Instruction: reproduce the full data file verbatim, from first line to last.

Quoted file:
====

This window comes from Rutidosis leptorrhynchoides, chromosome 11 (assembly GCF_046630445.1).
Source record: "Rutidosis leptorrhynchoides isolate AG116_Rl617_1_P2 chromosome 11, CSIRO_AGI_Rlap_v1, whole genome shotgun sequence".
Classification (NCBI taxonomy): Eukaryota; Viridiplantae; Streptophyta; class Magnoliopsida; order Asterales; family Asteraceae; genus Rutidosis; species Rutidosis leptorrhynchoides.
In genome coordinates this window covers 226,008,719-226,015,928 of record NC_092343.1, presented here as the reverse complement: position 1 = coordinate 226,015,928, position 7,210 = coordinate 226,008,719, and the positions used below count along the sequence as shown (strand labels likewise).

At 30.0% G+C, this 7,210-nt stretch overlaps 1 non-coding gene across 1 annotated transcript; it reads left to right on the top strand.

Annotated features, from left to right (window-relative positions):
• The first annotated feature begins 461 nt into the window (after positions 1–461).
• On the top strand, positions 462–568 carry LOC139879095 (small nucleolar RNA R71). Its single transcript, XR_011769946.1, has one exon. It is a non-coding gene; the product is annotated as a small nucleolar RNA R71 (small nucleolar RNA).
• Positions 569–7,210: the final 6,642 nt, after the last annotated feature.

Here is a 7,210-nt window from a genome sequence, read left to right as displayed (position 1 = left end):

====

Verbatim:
This window comes from Rutidosis leptorrhynchoides, chromosome 11 (assembly GCF_046630445.1).
Source record: "Rutidosis leptorrhynchoides isolate AG116_Rl617_1_P2 chromosome 11, CSIRO_AGI_Rlap_v1, whole genome shotgun sequence".
Classification (NCBI taxonomy): Eukaryota; Viridiplantae; Streptophyta; class Magnoliopsida; order Asterales; family Asteraceae; genus Rutidosis; species Rutidosis leptorrhynchoides.
In genome coordinates this window covers 226,008,719-226,015,928 of record NC_092343.1, presented here as the reverse complement: position 1 = coordinate 226,015,928, position 7,210 = coordinate 226,008,719, and the positions used below count along the sequence as shown (strand labels likewise).

At 30.0% G+C, this 7,210-nt stretch overlaps 1 non-coding gene across 1 annotated transcript; it reads left to right on the top strand.

Annotated features, from left to right (window-relative positions):
• The first annotated feature begins 461 nt into the window (after positions 1–461).
• On the top strand, positions 462–568 carry LOC139879095 (small nucleolar RNA R71). Its single transcript, XR_011769946.1, has one exon. It is a non-coding gene; the product is annotated as a small nucleolar RNA R71 (small nucleolar RNA).
• Positions 569–7,210: the final 6,642 nt, after the last annotated feature.

Here is a 7,210-nt window from a genome sequence, read left to right as displayed (position 1 = left end):